I can't see why you can't look at it as being in parallel at all in practice, if not looking from a theoretical perspective.
    No they don't.

    The tone control works by shunting treble frequencies to ground. The volume control alters the treble response by interacting with the inductance of the pickup. Quite different mechanisms, and the sound change is very different.

    The two value changes actually work independently because of this, which is why Megii's question is important. A 250K volume and a 500K tone does not sound at all the same as a 500K volume and a 250K tone, which it would if they were in parallel.
    "Take these three items, some WD-40, a vise grip, and a roll of duct tape. Any man worth his salt can fix almost any problem with this stuff alone."
    0reaction image LOL 0reaction image Wow! 2reaction image Wisdom · Share on Facebook Share on Twitter
  • AlegreeAlegree Frets: 219
    ICBM said:
    Alegree said:

    A cap and a lower pot value achieve more or less the same thing, rolling off treble.
    I can't see why you can't look at it as being in parallel at all in practice, if not looking from a theoretical perspective.
    No they don't.

    The tone control works by shunting treble frequencies to ground. The volume control alters the treble response by interacting with the inductance of the pickup. Quite different mechanisms, and the sound change is very different.

    The two value changes actually work independently because of this, which is why Megii's question is important. A 250K volume and a 500K tone does not sound at all the same as a 500K volume and a 250K tone, which it would if they were in parallel.
    I disagree that the tonal difference is significantly different, especially given the small values here. But hey, that's just my unscientific opinion.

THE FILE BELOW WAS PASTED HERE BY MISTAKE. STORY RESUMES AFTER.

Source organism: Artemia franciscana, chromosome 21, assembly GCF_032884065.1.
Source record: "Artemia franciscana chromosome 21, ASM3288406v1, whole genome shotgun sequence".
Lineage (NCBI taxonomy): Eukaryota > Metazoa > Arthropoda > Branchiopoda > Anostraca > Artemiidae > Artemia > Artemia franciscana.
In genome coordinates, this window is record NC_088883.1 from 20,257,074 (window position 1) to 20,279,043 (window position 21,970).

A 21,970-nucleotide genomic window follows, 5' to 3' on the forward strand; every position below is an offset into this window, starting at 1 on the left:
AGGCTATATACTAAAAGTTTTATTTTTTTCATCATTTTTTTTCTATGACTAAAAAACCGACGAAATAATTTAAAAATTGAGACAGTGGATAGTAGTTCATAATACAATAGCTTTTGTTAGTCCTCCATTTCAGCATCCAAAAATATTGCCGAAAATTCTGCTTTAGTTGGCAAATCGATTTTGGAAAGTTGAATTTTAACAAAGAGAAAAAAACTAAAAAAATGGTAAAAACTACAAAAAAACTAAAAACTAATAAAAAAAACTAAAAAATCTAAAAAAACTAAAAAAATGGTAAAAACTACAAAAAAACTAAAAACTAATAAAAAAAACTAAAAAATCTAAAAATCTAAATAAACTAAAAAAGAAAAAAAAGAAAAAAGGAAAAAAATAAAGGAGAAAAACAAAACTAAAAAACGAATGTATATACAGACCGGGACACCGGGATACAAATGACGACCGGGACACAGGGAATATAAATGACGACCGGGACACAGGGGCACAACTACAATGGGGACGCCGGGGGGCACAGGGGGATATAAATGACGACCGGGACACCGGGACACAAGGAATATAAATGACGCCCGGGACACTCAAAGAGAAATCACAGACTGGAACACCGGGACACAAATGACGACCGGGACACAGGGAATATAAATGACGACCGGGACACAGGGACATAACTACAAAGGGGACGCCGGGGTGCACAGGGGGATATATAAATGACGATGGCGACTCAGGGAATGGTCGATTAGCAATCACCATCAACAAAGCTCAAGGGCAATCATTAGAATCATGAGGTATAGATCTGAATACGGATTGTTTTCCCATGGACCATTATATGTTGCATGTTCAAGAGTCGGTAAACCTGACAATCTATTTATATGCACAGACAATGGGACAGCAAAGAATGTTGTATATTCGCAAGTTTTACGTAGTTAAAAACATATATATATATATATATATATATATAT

Alegree pickups & guitar supplies - www.alegree.co.uk
    0reaction image LOL 0reaction image Wow! 0reaction image Wisdom · Share on Facebook Share on Twitter
  • RiftAmpsRiftAmps Frets: 685
    edited September 21
    Alegree said:
    ICBM said:
    Alegree said:

    A cap and a lower pot value achieve more or less the same thing, rolling off treble.
    I can't see why you can't look at it as being in parallel at all in practice, if not looking from a theoretical perspective.
    No they don't.

    The tone control works by shunting treble frequencies to ground. The volume control alters the treble response by interacting with the inductance of the pickup. Quite different mechanisms, and the sound change is very different.

    The two value changes actually work independently because of this, which is why Megii's question is important. A 250K volume and a 500K tone does not sound at all the same as a 500K volume and a 250K tone, which it would if they were in parallel.
    I disagree that the tonal difference is significantly different, especially given the small values here. But hey, that's just my unscientific opinion. 
    I agree with @ICBM here, there is a difference.

    If you want proof, connect both an oscilloscope and spectrum analyzer to the output of an amplifier, plug in the guitar and use an EBow or similar to stimulate a string at a more-or-less constant. Watch on the spectrum analyzer as you first turn down the Volume control, then up again. Do the same with the Tone control. You will see a marked difference in the effect each control has. Once you understand what's actually going on, your ears will learn the differences too.

    Rift Amplification
    Handwired Guitar and Bass Amplifiers
    Brackley, Northamptonshire
    www.riftamps.co.uk
    0reaction image LOL 0reaction image Wow! 1reaction image Wisdom · Share on Facebook Share on Twitter
Sign In or Register to comment.